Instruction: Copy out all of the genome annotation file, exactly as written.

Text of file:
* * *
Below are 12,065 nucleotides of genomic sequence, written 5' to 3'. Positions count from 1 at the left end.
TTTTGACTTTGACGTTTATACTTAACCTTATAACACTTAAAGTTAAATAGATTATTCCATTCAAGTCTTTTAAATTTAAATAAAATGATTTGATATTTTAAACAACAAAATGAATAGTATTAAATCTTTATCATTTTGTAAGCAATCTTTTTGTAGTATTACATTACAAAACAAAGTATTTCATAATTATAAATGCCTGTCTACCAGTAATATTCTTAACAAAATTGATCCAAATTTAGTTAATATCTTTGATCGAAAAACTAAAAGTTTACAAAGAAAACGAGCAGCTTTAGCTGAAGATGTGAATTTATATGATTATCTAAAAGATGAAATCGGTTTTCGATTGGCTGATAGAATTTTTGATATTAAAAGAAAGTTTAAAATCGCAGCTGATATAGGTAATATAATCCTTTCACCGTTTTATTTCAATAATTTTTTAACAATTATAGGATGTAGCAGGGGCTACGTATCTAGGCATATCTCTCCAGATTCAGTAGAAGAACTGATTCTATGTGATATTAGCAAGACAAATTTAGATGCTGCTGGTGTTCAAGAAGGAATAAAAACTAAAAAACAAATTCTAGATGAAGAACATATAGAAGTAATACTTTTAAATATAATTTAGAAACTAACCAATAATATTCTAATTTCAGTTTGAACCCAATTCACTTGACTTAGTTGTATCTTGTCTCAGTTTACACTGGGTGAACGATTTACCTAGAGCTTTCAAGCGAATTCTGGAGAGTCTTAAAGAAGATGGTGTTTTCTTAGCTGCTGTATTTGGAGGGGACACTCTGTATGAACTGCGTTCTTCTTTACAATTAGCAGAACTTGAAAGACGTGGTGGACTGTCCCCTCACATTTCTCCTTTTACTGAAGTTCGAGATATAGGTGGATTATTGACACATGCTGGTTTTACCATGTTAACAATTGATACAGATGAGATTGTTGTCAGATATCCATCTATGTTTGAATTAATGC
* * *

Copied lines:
Below are 12,065 nucleotides of genomic sequence, written 5' to 3'. Positions count from 1 at the left end.
TTTTGACTTTGACGTTTATACTTAACCTTATAACACTTAAAGTTAAATAGATTATTCCATTCAAGTCTTTTAAATTTAAATAAAATGATTTGATATTTTAAACAACAAAATGAATAGTATTAAATCTTTATCATTTTGTAAGCAATCTTTTTGTAGTATTACATTACAAAACAAAGTATTTCATAATTATAAATGCCTGTCTACCAGTAATATTCTTAACAAAATTGATCCAAATTTAGTTAATATCTTTGATCGAAAAACTAAAAGTTTACAAAGAAAACGAGCAGCTTTAGCTGAAGATGTGAATTTATATGATTATCTAAAAGATGAAATCGGTTTTCGATTGGCTGATAGAATTTTTGATATTAAAAGAAAGTTTAAAATCGCAGCTGATATAGGTAATATAATCCTTTCACCGTTTTATTTCAATAATTTTTTAACAATTATAGGATGTAGCAGGGGCTACGTATCTAGGCATATCTCTCCAGATTCAGTAGAAGAACTGATTCTATGTGATATTAGCAAGACAAATTTAGATGCTGCTGGTGTTCAAGAAGGAATAAAAACTAAAAAACAAATTCTAGATGAAGAACATATAGAAGTAATACTTTTAAATATAATTTAGAAACTAACCAATAATATTCTAATTTCAGTTTGAACCCAATTCACTTGACTTAGTTGTATCTTGTCTCAGTTTACACTGGGTGAACGATTTACCTAGAGCTTTCAAGCGAATTCTGGAGAGTCTTAAAGAAGATGGTGTTTTCTTAGCTGCTGTATTTGGAGGGGACACTCTGTATGAACTGCGTTCTTCTTTACAATTAGCAGAACTTGAAAGACGTGGTGGACTGTCCCCTCACATTTCTCCTTTTACTGAAGTTCGAGATATAGGTGGATTATTGACACATGCTGGTTTTACCATGTTAACAATTGATACAGATGAGATTGTTGTCAGATATCCATCTATGTTTGAATTAATGC